photoshop creative
Jul
11

Create a star trail effect

Posted in:
Magazine, by The Photoshop Creative Team
July 11, 2011

Here is an excerpt from a tutorial featured in issue 76 of Photoshop Creative
A very interesting branch of photography focuses on taking multiple, time-lapsed photos of objects such as lights or stars and then using Photoshop to stack them together to create trails. A good DSLR camera is needed for this as well as a tripod, a remote and lots of patience. You also need a good, clear night away from any major cities. The results can be amazing, but not everyone has the time or equipment to do this. …

Here is an excerpt from a tutorial featured in issue 76 of Photoshop Creative

A very interesting branch of photography focuses on taking multiple, time-lapsed photos of objects such as lights or stars and then using Photoshop to stack them together to create trails. A good DSLR camera is needed for this as well as a tripod, a remote and lots of patience. You also need a good, clear night away from any major cities. The results can be amazing, but not everyone has the time or equipment to do this. Luckily, with Photoshop at hand, you can fake it.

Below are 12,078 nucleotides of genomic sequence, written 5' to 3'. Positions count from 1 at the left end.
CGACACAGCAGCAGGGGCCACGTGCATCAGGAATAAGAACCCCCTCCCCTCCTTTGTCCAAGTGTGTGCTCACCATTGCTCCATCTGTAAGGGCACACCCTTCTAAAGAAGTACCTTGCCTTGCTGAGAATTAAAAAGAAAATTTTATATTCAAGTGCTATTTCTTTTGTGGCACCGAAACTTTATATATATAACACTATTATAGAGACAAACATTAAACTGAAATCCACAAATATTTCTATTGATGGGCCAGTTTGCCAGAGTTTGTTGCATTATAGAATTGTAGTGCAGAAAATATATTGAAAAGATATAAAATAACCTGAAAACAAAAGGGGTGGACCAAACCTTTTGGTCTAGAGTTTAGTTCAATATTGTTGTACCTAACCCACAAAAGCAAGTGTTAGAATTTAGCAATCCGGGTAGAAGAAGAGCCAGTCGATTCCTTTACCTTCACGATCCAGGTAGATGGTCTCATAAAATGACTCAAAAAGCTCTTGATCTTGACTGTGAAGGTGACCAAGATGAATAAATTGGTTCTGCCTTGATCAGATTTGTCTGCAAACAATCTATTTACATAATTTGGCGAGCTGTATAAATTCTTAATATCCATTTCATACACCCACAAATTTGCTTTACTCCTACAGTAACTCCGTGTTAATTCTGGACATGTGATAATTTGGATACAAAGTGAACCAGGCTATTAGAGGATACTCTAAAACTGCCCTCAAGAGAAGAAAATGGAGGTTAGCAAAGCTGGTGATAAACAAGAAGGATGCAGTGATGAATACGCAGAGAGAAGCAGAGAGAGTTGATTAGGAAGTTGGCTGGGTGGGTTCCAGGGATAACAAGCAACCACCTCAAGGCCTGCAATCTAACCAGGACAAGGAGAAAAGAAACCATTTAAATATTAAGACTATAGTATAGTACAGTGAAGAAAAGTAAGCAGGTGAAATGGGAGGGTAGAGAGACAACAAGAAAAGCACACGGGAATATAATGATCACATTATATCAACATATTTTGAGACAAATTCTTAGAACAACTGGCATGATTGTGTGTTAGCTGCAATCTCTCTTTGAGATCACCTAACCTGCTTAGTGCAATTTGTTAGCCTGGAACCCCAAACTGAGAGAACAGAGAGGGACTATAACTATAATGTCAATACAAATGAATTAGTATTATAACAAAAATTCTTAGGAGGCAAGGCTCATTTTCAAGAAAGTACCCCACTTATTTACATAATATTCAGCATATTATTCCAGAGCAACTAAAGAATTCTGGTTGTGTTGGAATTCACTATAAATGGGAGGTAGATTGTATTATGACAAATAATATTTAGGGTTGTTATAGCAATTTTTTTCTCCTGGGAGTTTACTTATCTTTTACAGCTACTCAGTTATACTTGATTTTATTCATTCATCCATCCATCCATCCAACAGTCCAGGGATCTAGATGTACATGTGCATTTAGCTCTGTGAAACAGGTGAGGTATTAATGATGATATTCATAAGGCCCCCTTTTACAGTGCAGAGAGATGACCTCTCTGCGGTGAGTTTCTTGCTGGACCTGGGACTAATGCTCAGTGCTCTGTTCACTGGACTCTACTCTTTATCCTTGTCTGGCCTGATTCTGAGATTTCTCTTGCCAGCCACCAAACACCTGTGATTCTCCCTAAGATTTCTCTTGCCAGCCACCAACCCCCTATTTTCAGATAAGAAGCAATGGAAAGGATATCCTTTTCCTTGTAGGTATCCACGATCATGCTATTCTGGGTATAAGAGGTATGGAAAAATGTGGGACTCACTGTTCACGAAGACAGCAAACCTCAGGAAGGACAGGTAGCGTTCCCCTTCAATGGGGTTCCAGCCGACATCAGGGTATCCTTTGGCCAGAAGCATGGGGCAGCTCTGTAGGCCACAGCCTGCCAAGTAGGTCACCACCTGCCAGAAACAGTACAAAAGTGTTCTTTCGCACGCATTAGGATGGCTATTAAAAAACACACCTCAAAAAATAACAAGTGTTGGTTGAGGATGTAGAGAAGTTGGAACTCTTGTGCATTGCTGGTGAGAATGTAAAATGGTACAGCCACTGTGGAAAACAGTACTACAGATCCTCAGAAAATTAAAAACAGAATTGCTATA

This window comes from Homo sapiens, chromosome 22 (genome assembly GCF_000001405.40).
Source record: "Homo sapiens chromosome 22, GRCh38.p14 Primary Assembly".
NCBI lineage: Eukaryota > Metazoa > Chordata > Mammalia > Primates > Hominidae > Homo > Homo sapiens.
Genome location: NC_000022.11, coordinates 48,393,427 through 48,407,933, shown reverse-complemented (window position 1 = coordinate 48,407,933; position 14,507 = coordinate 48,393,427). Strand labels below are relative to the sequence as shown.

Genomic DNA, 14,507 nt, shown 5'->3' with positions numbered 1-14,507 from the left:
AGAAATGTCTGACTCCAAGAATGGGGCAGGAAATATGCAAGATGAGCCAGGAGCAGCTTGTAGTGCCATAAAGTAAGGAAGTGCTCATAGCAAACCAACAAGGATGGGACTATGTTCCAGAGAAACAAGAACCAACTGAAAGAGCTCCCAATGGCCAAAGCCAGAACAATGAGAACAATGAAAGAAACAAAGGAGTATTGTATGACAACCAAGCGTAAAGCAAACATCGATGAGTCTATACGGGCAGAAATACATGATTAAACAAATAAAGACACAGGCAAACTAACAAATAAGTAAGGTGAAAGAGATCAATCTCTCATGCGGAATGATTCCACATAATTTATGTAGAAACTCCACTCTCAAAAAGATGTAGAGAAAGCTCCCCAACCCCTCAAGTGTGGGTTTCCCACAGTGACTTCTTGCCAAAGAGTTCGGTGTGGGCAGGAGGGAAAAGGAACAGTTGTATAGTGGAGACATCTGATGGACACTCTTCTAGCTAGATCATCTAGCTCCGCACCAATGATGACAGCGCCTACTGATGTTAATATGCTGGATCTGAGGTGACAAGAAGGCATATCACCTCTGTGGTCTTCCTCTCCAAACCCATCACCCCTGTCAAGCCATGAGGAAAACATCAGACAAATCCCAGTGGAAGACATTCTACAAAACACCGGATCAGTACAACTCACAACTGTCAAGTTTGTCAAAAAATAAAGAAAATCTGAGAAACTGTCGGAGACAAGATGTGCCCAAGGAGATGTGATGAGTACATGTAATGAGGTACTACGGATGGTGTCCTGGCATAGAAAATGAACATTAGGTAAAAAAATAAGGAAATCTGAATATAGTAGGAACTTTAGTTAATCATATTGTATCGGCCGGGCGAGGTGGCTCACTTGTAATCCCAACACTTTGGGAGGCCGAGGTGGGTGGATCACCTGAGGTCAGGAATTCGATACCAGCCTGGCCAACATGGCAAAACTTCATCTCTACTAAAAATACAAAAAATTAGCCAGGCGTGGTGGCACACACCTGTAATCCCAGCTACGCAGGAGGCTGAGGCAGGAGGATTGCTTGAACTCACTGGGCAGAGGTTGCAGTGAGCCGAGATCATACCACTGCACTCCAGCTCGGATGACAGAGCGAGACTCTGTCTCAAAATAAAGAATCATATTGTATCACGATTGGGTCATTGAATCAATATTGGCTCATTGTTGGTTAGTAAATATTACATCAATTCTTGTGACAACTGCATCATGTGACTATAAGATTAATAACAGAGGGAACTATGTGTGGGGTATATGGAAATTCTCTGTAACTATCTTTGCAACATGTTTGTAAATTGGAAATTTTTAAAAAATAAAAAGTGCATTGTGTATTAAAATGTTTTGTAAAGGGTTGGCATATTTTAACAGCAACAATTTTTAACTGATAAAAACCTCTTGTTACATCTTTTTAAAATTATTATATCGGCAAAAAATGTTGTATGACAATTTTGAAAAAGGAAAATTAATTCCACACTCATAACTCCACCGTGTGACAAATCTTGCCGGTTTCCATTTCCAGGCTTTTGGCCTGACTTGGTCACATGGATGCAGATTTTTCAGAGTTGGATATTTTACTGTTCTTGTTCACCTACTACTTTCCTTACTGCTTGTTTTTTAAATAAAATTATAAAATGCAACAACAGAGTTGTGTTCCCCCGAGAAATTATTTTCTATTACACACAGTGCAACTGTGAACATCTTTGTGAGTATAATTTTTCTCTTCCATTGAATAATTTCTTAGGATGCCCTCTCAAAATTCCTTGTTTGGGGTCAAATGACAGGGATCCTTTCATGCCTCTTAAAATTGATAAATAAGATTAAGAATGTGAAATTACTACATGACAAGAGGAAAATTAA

A lot of new features were released with Photoshop CS5. This latest version has tools and techniques that were not available on previous incarnations, for example, content-aware healing. A new action was also included called Star Trails, which creates the effect without the need to be up all night.

In this tutorial we will show you how to make a basic star field and then use the action to create a trail as if you’ve captured the stars on their nightly rotation. We will also look at how to use Channels for easy masking and Hue/Saturation adjustments to change the lighting from day to night. Finally we will merge the star trail with the photography. We have also included a star trail image so the tutorial can be used by those without CS5; simply skip steps 9 to 11.